International Trade Agreements And Organizations
The main free trade zones are the European Union (EU), the North American Free Trade Agreement (NAFTA) and the Association of South Asian Nations (ASEAN). The GATT also allows free trade zones such as the European Free Trade Area, which consists mainly of Scandinavian countries. Members of free trade agreements remove tariffs on trade with each other, while maintaining autonomy in setting tariffs with non-members. Despite the potential tensions between the two approaches, it appears that multilateral and bilateral/regional trade agreements will remain characteristics of the global economy. However, both the WTO and agreements such as NAFTA are controversial among groups such as alter-globalists, who argue that such agreements serve the interests of multinationals and not workers, while free trade was a proven method of improving economic performance and increasing overall income. To counter this opposition, pressure has been exerted for labour and environmental standards to be included in these trade agreements. Labour standards contain provisions relating to the minimum wage and working conditions, while environmental standards would prevent trade if there were fears of environmental damage. There are three different types of trade agreements. The first is a unilateral trade agreement if one country wants certain restrictions to be enforced, but no other country wants them to be imposed. It also allows countries to reduce the amount of trade restrictions. It is also something that is not common and could affect a country. However, these advantages must be offset by a disadvantage: by excluding some countries, these agreements can transfer the composition of trade from low-cost countries that are not parties to the agreement to high-cost countries that are. The Bretton Woods Conference of 1944, which established an international monetary policy institution, recognized the need for a comparable international institution for trade, which complements the International Monetary Fund and the World Bank.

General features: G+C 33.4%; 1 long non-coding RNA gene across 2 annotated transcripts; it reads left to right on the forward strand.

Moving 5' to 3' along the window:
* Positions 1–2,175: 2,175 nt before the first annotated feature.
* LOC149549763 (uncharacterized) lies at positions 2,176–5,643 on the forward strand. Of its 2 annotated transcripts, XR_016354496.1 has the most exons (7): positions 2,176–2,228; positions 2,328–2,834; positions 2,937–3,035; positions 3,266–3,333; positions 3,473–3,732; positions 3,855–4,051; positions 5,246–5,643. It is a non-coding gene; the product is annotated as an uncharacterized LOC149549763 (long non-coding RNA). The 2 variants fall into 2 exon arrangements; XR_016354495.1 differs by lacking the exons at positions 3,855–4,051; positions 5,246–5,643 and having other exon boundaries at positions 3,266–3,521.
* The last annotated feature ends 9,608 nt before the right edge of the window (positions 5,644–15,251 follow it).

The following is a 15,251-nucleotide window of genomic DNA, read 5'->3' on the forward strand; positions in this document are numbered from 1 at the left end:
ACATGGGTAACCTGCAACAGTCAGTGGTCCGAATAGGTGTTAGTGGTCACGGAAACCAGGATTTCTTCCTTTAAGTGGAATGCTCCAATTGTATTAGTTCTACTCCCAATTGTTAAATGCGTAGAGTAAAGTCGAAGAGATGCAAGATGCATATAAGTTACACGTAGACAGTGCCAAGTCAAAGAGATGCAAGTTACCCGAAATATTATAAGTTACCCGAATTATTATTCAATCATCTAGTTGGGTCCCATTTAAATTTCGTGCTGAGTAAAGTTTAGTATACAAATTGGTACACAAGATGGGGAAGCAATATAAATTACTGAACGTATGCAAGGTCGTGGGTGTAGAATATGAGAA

Bretton Woods was visited by representatives of the ministries of finance and not representatives of the departments of commerce, the reason suggested why a trade agreement was not negotiated at this stage.  The United States is a member of the World Trade Organization (WTO) and the Marrakesh Agreement establishing the World Trade Organization (WTO) contains rules for trade among the 154 members of the WTO.